The non–HDL-C goal is the LDL-C goal plus 30 mg/dL. This goal may be achieved with an increase in the statin dose, a more efficacious statin, or the addition of another agent (eg, fibrate, niacin, fish oil). Fenofibrate has less of a propensity for drug interactions; therefore, it is preferred in most situations.

If fish oil is used, the correct dose is at least 2-3 gm of docosahexaenoic acid (DHA) and eicosapentaenoic acid (EPA) daily. Because most 1-g fish-oil capsules contain only approximately 300 mg of DHA and EPA, a patient must consume 10 1-g fish oil capsules daily to reach the goal. More highly concentrated fish oil capsules or liquids can be used as available.

The European Society of Cardiology (ESC) and European Atherosclerosis Society (EAS)

The ESC and EAS have recently updated the guidelines for the management of dyslipidemias in 2016. They are available on the ESC site. [17]

ESC have used SCORE (Systemic Coronary Risk Estimation) model to calculate the 10-year risk of a first atherosclerotic event. It takes into consideration age, sex, smoking, systolic blood pressure and total cholesterol. Thus, individuals are placed in subgroups of very high, high, moderate and low risk. Patients with documented CVD, type 1 or type 2 diabetes, very high level of individual risk factors and chronic kidney disease are placed in very high or high risk automatically.

For patients with LDL-C ≥ 190, 100- 154, 70-99 and < 70 mg/dL in low, moderate, high and very high risk respectively, lifestyle intervention and to consider drug if uncontrolled is indicated. Drug therapy is indicated along with lifestyle intervention in patients with high risk and very high risk groups at LDL-C level of 100-154 and 70-99 mg/dL respectively. Statins are considered first line drug in treatment of hypercholesterolemia. However, the choice of statin and its dose depends on the percentage reduction of LDL-C expected in the individual patient.

Contrary to the ACC/AHA guidelines; ESC/EAC do recommend LDL-C lowering goals. It recommends lowering LDL-C as low as possible at least in patients with very high cardiovascular risk.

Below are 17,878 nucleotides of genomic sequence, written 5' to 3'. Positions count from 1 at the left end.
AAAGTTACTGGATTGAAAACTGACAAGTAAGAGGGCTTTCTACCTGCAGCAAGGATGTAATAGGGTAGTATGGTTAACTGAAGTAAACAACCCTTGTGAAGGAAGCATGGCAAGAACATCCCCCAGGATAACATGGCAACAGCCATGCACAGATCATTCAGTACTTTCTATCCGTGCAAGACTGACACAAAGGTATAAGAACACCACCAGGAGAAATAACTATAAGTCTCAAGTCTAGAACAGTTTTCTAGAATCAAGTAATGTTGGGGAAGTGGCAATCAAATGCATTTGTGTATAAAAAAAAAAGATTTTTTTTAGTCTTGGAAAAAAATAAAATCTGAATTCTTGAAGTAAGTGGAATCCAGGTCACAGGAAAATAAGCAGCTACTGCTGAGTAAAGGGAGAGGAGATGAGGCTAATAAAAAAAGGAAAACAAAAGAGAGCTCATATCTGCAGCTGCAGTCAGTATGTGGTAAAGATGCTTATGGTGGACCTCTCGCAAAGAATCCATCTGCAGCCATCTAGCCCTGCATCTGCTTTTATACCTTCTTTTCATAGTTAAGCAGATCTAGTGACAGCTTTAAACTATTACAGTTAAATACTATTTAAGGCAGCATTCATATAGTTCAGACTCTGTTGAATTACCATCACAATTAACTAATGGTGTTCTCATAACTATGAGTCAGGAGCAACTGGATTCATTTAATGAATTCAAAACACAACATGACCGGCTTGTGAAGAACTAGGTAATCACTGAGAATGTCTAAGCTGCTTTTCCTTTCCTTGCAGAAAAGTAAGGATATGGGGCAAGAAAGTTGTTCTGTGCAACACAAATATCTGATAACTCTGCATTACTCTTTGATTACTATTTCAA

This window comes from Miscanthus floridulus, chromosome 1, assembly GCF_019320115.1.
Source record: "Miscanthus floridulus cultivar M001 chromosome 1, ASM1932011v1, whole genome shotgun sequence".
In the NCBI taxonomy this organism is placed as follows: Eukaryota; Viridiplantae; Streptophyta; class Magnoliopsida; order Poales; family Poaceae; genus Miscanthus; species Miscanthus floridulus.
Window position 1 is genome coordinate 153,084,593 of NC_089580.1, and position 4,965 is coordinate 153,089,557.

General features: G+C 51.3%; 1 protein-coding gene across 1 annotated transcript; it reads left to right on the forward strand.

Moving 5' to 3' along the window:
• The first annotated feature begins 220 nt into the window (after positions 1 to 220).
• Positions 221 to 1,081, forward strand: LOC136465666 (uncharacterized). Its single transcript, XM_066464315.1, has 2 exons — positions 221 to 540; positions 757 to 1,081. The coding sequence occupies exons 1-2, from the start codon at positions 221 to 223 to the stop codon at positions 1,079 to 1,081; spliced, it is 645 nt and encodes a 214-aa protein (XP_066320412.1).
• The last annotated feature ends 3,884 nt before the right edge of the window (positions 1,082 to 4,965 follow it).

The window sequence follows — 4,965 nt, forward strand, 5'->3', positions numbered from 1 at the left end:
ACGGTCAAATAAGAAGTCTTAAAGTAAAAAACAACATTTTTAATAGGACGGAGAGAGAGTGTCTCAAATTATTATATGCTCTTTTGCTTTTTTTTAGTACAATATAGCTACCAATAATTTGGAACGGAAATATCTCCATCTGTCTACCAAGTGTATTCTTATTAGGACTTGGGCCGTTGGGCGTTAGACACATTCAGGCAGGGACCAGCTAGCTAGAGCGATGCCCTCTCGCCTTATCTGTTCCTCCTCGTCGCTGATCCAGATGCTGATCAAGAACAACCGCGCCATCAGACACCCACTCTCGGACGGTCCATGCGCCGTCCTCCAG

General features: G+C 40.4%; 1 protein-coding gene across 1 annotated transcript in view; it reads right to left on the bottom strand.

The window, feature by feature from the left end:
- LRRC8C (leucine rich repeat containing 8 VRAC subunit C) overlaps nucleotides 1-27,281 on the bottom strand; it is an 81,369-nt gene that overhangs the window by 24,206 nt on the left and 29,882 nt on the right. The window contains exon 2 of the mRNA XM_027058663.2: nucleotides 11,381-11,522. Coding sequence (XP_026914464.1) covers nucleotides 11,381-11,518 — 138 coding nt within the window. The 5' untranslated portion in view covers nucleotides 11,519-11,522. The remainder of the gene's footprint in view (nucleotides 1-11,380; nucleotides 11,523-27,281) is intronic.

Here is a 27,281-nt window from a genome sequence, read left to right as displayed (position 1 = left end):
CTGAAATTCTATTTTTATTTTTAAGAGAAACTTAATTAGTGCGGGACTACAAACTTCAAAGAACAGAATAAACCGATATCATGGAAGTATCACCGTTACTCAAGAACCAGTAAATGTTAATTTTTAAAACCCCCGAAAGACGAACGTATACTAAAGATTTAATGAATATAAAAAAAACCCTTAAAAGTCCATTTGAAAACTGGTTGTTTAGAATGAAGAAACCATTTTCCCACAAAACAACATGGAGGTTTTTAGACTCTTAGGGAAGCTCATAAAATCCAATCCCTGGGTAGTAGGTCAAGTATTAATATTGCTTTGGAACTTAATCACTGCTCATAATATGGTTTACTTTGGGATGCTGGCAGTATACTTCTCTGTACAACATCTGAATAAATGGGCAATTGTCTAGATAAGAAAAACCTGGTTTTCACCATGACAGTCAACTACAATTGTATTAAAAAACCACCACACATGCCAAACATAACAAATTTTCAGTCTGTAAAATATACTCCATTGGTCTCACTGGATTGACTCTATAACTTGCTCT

The following are the goals according to the risk group:

  • Very high risk: LDL-C < 70 mg/dL or reduction of at least 50% if baseline is between 70-135 mg/dL
  • High risk: LDL-C < 100 mg/dL or a reduction of at least 50% if the baseline is between 100-200 mg/dL
  • Low to moderate risk: LDL-C goal is < 115 mg/dL.
  • Patients with CHD or CHD equivalent are prescribed drug therapy simultaneously with therapeutic lifestyle changes if their LDL-C concentration is greater than or equal to 130 mg/dL. Drug therapy is optional for patients whose LDL-C value is 100-129 mg/dL.
  • Non-HDL-C secondary targets are < 100, 130 and 145 mg/dL respectively for very high, high and moderate risk group patients
  • HDL-C no target; but >40 mg/dL in men and >48 mg/dL in women indicate lower risk
  • Triglyceride (TG): No target, but < 150 mg/dL indicate lower risk and higher levels indicate a need to look for other risk factors.

Therapeutic controversies

Post hoc analysis of some studies (eg, Cholesterol and Recurrent Events, West of Scotland Coronary Prevention Study [18] ) have indicated that lowering LDL-C below a reference point will not confer any additional benefit. Similar analyses of other studies (eg, Scandinavian Simvastatin Survival Study, [19, 20] Air Force/Texas Coronary Atherosclerosis Prevention Study [21] ) have failed to indicate an LDL-C therapeutic threshold.

The Medical Research Council/British Heart Foundation Heart Protection Study enrolled subjects at high risk for CHD and total cholesterol (not LDL-C) concentrations greater than 135 mg/dL. CHD event reduction was observed in the total patient population and in the subgroup with the lowest tertile of LDL-C.

The completed Pravastatin or Atorvastatin Evaluation and Infection Therapy Trial showed CHD event reduction when post-acute coronary syndrome patients were treated with atorvastatin at 80 mg/d (LDL-C level at treatment was approximately 62 mg/dL) compared with pravastatin at 40 mg/d (LDL-C level at treatment was approximately 95 mg/dL). The study was plagued by high dropout (approximately one third of subjects in both groups at 2 y), and the fact that liver function test abnormalities (transaminase levels >3 times the upper limit normal) were common. The number needed to treat to prevent a CHD event was 26, and the number needed to treat to potentially harm (transaminases >3 times the upper limit normal) was 45.